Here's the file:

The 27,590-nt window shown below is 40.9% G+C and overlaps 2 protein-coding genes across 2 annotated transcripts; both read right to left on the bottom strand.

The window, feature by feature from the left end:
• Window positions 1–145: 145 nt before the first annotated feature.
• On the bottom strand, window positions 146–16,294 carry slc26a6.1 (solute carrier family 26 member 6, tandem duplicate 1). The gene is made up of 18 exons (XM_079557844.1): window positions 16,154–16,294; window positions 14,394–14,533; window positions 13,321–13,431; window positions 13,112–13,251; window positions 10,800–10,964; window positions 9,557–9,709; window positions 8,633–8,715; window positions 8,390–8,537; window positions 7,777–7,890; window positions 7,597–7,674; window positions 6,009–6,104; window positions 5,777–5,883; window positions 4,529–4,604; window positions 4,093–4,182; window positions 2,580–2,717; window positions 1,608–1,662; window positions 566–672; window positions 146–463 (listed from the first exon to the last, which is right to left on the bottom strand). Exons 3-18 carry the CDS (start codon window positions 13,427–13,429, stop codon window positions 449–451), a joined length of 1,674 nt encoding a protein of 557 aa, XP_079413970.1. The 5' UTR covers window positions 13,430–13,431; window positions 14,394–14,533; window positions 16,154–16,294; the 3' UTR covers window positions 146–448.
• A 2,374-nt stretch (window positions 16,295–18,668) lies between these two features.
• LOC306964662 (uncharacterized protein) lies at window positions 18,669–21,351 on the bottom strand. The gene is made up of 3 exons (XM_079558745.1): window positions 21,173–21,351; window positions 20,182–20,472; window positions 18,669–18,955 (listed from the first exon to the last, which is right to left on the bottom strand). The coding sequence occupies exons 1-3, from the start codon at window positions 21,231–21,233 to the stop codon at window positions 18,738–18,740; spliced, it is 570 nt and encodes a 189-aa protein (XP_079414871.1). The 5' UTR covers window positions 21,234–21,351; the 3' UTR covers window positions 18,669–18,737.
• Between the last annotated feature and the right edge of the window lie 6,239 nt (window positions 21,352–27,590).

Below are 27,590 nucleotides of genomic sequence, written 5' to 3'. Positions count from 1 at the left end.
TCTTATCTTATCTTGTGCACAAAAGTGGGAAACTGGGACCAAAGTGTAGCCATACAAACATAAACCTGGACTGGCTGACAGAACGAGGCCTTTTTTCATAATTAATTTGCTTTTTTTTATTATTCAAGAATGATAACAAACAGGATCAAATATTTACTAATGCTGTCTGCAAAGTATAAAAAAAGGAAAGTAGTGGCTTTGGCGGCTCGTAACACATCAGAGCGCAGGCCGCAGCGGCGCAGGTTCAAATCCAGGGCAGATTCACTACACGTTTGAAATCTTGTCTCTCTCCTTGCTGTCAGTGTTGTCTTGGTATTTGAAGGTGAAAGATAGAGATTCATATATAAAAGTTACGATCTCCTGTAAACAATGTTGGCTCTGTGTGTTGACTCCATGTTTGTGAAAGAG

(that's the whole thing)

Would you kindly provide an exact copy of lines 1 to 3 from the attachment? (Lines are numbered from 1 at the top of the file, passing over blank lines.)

The 27,590-nt window shown below is 40.9% G+C and overlaps 2 protein-coding genes across 2 annotated transcripts; both read right to left on the bottom strand.

The window, feature by feature from the left end:
• Window positions 1–145: 145 nt before the first annotated feature.